Many people in the West are interested in Zen. Some see Zen as something magical, where one should not have to make any effort.
The proposition of Zen is to live one’s life with integrity, to live a life of integrity.
When we talk about the integrity of a territory, integrity means totality. From a moral point of view, integrity means right, straight, honest. To do things totally, fully.
How can we live our lives with integrity, without restricting or impairing our vital impetus? Live totally, without adding anything, without taking anything away.
When we turn towards the Way of Awakening, the Buddha Way, we must first make the vow to prevent evil from appearing, and on the other hand to allow good to develop, for the good of all existences, not only for ourselves.
To prevent evil from appearing demands not violating the precepts. To violate the precepts is to accept acting with greed, aversion or stupidity. As soon as you violate the precepts, evil spreads. Just as when you throw a stone into a pond, waves spread. Once you’ve violated the precepts, from then on, waves of pain, of injustice disturb the peace of the universe.
Therefore, it’s very important not to violate the precepts.
But if the precepts have been violated and waves of suffering spread in the universe, then it’s very important to accept these retributions.
In Zen, we say: “eat the bitter fruit of your mistakes”. Eating the bitter fruit means accepting the consequences that return to us and not accusing others, not blaspheming, not getting angry, not talking about injustice, just accepting the bitter fruit, eating the bitter fruit.
Some people steal and when they’re caught stealing, they lie, they become violent, they don’t accept they must eat the bitter fruit, the retribution for the wrong actions they’ve committed, they don’t accept they must “pay” for their mistakes.
Not accepting the consequences of our actions, and adding error to error ad infinitum, this is what leads the world to confusion and madness.
Not violating the precepts is what we do in zazen. Eating the bitter fruit of our past mistakes is what we do in zazen: we don’t move in the face of thoughts, emotions, everything that appears to the consciousness.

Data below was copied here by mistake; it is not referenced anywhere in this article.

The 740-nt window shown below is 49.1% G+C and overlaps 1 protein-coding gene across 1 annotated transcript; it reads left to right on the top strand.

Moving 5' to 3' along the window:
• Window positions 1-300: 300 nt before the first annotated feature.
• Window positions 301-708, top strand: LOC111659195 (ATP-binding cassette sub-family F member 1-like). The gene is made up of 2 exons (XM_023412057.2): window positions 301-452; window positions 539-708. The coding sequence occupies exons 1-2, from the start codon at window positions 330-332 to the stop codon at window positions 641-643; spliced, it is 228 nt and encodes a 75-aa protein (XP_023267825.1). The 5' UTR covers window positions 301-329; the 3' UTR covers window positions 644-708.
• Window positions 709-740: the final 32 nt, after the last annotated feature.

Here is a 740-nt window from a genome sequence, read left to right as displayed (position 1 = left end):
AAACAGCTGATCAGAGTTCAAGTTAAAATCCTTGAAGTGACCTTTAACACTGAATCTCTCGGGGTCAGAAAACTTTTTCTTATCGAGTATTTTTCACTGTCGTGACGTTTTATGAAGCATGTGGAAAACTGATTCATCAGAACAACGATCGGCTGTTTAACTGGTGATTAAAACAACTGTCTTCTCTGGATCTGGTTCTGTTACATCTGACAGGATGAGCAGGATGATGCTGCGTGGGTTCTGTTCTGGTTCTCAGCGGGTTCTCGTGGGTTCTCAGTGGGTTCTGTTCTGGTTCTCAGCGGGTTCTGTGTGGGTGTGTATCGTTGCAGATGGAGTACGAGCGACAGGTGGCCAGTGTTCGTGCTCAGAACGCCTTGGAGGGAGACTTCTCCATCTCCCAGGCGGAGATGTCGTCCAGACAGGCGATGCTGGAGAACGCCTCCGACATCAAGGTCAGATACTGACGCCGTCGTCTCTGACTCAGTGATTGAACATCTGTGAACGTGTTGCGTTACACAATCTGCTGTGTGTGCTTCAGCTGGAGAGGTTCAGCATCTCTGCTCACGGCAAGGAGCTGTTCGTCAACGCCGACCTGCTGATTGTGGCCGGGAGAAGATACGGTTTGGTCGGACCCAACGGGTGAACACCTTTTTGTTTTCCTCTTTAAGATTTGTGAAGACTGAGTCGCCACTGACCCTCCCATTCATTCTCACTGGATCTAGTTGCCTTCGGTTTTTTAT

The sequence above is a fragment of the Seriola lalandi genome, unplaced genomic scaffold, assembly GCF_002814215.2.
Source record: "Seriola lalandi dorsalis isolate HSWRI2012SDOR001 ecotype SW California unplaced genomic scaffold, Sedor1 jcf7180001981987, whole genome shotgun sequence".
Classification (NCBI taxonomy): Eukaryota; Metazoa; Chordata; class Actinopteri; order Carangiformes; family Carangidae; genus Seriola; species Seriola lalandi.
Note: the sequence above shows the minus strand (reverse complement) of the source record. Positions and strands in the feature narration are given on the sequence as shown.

This is what the Zen master says to his disciple: “When all kinds of phenomena burst into consciousness, don’t be preoccupied by them, don’t struggle, let them appear and disappear by themselves.” Everything that appears to the consciousness is only the fruit of our past karma.
This is how the first vow – to prevent evil from appearing – is realised in zazen. Only sitting up straight, letting the breath flow freely, allowing thoughts to appear and disappear freely, maintaining immobility, silence and light, that is, without sleeping.
This is the first essential step.
Then, planting the seeds of good, allowing good to develop.
To prevent evil and allow good to develop, for the good of all existences.
In certain practices, to prevent evil from appearing, that is, not violating the precepts and accepting we must eat the bitter fruit of our errors, is called purification. Accessing a free, pure mind.
We talk also, in Zen, of polishing the mirror.
With this clear mind, with this open consciousness, we can see the world as it is, and act with integrity, that is, with a vast consciousness, without limits, without defilements. To see reality as it is, and to respond to the world’s demands with a benevolent, beneficial mind.
However, the first and fundamental step is to polish the mirror, to open our consciousness, to see things as they are.
This first step is essential if we are to lead our lives with integrity.
Taiun JP Faure, November 2023